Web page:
Marque of Caine – Snippet 38

Marque of Caine – Snippet 38

“Exosapients. The ones you conjectured were watching over us. The ones who made it necessary for hostile aliens to resort to the subterfuge of the Doomsday Rock.”

Corcoran’s eyes opened wide. “Are they, the aliens, here? Or are we on their world? Is there any way I can talk to–?”

The HUD blanked; Nolan was gone. A warning appeared, flashing in an entirely different typeface. The bold orange text read:

ALERT ALERT ALERT

re: source-originated simulacrum “Corcoran”

Memory and cognition parameters flash-relayed to Collective for extended analysis of possible data corruption

Event investigation delegated to Glayaazh, Third Arbiter

By order of Dornaani Collective, Glamqoozht

Riordan slipped off the helmet, discovered that Alnduul and Thlunroolt were staring at each other, eyes widened to the point of distention. “What the hell just happened? What does that warning mean?”

Thlunroolt seemed hoarse. “It means that the simulation had a hidden subroutine that would terminate it when certain parameters are exceeded or violated. It also means that the simulation is fitted with a backdoor access. For monitoring by the Collective. They have just been alerted to what we have done.”

“But the Collective is two shifts away. How can that message reach them directly? It’s imposs–“

“Caine Riordan,” interrupted Thlunroolt somberly, “for now, is it not enough that such a message obviously can reach them directly?”

Riordan shrugged. “I guess so.” But if you can send messages instantly over distances of twenty light years, then we’ve got to reassess all your capabilities.

“We are done here,” Thlunroolt muttered.

Alnduul let a single finger dangle. “I will assess our last capture of the simulacrum’s real-time template. I shall meet both of you on the surface.”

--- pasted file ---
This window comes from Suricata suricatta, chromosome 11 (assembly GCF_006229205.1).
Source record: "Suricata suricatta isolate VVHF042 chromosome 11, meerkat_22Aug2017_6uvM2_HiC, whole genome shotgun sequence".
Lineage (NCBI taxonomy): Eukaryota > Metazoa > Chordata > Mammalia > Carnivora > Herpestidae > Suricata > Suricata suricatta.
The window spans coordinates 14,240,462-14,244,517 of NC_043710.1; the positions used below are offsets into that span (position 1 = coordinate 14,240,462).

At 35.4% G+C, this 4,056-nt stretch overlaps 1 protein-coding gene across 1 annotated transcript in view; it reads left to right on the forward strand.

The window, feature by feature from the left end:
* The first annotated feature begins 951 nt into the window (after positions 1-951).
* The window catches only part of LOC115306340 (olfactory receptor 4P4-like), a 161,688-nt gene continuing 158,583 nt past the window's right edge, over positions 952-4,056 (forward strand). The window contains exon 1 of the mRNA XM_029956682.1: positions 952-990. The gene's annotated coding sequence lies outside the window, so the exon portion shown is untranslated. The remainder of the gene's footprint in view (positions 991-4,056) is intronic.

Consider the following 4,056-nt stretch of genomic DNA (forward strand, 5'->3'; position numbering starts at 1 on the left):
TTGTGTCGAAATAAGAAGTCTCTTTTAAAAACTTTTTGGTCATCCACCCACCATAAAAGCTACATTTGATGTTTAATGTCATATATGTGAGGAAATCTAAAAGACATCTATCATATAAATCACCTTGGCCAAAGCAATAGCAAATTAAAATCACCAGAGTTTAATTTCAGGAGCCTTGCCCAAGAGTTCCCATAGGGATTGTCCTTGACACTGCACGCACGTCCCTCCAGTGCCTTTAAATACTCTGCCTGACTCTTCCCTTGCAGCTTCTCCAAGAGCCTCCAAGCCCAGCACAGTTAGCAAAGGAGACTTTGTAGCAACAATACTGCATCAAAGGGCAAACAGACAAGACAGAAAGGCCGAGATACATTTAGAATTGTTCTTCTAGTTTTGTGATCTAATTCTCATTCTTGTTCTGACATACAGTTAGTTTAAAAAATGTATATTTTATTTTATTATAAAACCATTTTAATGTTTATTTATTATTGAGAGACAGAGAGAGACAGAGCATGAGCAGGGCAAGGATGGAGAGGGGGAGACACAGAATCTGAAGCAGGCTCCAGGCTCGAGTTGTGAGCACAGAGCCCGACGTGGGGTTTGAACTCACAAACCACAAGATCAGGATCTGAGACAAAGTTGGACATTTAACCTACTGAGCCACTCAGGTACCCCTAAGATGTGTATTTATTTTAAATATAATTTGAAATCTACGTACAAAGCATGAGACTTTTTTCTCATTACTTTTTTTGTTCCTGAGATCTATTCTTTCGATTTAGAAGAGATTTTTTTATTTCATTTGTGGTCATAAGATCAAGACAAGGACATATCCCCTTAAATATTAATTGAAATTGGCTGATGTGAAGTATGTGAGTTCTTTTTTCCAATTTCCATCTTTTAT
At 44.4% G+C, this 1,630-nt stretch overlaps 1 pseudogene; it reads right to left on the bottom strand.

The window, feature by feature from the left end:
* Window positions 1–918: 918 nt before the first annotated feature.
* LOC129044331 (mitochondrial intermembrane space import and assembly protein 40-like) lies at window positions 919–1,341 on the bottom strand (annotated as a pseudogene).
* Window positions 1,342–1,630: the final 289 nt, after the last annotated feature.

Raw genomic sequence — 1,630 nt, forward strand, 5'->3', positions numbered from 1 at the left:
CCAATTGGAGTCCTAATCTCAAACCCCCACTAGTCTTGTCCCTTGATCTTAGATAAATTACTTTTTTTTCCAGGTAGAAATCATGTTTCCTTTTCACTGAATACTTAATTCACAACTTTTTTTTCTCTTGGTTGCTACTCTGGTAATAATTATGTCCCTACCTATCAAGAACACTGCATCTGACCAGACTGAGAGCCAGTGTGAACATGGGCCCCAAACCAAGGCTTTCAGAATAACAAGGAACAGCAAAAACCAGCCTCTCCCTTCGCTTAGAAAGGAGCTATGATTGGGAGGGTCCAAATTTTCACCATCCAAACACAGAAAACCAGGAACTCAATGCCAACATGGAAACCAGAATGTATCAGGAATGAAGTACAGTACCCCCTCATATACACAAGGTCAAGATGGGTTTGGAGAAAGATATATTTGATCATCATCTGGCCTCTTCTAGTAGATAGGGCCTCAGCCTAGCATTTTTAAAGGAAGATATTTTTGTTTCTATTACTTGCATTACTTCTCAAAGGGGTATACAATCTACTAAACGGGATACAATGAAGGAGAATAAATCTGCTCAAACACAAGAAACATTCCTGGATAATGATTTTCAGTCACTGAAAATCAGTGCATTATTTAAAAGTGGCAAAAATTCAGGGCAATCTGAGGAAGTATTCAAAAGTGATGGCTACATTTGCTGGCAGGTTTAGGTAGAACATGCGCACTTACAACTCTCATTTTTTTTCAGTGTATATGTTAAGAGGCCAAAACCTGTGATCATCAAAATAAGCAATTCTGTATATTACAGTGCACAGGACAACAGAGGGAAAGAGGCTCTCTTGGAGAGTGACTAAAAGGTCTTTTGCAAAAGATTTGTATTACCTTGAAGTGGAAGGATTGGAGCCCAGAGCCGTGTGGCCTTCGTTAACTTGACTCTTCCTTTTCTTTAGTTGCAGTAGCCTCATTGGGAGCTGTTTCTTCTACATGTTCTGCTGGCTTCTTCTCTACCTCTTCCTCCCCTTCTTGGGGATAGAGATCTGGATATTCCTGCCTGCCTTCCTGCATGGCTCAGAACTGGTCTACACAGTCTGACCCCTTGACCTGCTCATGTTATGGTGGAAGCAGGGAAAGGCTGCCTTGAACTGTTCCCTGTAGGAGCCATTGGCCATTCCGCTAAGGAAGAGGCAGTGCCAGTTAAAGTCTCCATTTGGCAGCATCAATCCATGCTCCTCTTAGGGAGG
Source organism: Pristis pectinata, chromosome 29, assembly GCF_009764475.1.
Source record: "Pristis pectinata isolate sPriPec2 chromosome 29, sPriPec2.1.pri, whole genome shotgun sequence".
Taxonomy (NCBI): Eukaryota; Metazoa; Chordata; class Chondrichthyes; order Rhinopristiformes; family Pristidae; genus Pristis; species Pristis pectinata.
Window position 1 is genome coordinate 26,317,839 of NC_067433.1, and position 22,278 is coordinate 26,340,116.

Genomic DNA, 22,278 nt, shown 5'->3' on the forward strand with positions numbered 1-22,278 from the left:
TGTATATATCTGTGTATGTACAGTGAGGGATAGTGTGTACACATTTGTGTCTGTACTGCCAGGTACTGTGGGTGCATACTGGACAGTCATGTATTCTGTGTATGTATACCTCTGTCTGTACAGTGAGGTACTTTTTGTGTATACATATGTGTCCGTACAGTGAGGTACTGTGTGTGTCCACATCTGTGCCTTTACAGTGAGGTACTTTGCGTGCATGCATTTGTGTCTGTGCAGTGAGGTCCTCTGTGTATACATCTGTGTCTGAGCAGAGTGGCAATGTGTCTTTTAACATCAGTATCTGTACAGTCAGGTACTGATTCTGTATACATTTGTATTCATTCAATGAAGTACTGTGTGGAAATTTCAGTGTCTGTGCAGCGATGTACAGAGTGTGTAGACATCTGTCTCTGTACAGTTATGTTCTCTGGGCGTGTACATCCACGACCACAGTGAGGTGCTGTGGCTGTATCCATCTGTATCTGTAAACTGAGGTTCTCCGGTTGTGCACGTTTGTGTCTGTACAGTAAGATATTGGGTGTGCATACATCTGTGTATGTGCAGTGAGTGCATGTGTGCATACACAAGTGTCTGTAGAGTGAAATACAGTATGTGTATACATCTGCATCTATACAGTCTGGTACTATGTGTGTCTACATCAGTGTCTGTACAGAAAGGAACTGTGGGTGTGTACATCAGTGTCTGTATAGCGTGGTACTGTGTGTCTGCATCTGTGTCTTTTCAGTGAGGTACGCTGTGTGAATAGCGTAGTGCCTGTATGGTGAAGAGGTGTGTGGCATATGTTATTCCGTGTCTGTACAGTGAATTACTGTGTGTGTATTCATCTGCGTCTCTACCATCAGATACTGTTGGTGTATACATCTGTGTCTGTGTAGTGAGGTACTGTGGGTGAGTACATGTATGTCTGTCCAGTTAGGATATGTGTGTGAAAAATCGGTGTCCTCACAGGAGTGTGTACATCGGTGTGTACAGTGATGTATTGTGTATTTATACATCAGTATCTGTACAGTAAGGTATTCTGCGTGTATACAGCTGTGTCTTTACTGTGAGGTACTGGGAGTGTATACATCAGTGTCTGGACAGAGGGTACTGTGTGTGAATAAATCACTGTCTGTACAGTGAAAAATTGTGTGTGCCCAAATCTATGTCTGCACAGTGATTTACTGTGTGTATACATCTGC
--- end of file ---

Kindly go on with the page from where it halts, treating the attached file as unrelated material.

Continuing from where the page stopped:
*     *     *

Thlunroolt and Riordan had ridden the ledge-elevator halfway to the surface before the old Dornaani commented, “You were surprised that Alnduul was so devoted to the memory of Corcoran.”

It wasn’t a question, but it certainly invited response. “I was. But I suppose it makes sense. They contended with many of the same official constraints, the same problems.”

“True, but that is not the important lesson to be learned from it, Caine Riordan.”

At least Thlunroolt’s tone wasn’t condescending any more. “Go on.”

“As Alnduul observed, we Dornaani do not inherit families, we choose them. Consider what that might imply, if the current crisis continues to unfold.”

Riordan stared. “What crisis?”

“The Accord is paralyzed. The Arat Kur and Hkh’Rkh are under probationary suspension for invading Earth. The Ktor have refused to participate further until the Accord is changed, and would be expelled if the Lost Soldiers and their other violations are brought forth. Your Consolidated Terran Republic has postponed joining in order to settle star systems which would otherwise be off limits.” Thlunroolt stared up at the first-level ledge, which had appeared out of the darkness above. “These circumstances are inherently unstable. A reckoning is approaching.”